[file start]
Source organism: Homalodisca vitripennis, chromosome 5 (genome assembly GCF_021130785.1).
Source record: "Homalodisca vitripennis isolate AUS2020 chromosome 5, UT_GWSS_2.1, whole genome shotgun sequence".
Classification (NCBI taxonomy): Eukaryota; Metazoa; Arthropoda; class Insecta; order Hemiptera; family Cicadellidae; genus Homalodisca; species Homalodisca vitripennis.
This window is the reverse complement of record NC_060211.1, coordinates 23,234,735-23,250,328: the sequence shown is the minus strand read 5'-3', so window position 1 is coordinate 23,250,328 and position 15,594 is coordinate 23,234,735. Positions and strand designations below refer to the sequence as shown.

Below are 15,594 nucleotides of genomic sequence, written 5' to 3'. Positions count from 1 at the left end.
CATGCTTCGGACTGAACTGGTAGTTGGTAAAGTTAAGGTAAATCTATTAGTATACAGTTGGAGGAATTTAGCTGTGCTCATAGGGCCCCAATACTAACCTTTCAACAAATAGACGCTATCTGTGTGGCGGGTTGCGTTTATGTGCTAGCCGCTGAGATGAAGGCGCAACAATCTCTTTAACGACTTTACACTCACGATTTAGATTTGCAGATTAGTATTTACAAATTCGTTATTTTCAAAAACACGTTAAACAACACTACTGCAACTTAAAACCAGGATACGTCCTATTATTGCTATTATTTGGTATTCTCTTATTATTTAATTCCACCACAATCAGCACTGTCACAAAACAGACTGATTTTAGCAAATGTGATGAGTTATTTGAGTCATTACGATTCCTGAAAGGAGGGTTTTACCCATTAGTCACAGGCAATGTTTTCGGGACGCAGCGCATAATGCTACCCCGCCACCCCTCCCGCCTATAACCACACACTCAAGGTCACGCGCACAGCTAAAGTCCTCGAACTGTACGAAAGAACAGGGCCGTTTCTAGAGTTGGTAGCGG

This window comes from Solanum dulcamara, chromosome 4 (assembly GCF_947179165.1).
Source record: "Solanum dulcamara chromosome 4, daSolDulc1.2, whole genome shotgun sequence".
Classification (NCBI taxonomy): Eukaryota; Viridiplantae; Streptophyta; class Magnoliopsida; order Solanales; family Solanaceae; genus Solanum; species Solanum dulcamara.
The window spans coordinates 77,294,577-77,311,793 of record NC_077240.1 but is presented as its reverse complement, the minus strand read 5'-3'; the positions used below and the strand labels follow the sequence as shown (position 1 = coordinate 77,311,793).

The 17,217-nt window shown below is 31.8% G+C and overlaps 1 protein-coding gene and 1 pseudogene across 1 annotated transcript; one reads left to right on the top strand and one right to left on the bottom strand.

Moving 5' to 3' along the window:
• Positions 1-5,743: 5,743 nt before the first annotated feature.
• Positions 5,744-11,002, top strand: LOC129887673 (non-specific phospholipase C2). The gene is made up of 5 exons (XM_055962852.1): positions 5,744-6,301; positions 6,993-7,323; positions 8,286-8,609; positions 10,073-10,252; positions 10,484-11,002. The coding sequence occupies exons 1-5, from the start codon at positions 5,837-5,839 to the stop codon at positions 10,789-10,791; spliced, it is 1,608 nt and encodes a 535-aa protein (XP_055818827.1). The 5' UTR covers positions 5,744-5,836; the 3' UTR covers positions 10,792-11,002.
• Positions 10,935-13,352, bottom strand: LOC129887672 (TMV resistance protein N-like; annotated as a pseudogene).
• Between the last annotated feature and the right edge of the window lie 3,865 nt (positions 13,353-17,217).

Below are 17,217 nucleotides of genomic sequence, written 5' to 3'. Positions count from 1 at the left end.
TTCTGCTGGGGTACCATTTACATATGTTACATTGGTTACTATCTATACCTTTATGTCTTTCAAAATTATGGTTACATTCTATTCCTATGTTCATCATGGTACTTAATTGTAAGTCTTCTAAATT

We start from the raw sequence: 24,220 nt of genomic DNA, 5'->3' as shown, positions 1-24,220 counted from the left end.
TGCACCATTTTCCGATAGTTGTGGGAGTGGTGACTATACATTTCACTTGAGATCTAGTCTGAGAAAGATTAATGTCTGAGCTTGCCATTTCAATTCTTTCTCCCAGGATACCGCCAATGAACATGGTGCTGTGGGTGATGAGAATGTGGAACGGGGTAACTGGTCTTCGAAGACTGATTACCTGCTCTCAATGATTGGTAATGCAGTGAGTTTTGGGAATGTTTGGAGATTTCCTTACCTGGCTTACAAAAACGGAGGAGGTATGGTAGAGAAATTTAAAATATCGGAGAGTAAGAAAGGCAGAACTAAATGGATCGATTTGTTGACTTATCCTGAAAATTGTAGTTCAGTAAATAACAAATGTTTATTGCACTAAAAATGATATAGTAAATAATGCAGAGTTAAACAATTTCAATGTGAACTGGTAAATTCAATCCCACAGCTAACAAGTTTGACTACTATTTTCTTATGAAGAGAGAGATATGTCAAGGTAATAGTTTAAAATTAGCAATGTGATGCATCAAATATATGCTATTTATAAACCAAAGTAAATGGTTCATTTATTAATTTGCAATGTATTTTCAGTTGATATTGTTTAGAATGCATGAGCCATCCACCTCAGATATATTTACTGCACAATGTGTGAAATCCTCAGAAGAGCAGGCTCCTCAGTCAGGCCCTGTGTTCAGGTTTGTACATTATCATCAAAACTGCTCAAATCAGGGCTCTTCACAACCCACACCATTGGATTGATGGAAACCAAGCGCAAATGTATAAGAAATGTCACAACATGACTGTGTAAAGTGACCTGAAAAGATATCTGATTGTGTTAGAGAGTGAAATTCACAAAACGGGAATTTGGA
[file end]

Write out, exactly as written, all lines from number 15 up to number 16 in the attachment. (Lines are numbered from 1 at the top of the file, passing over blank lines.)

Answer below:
• Positions 10,935-13,352, bottom strand: LOC129887672 (TMV resistance protein N-like; annotated as a pseudogene).
• Between the last annotated feature and the right edge of the window lie 3,865 nt (positions 13,353-17,217).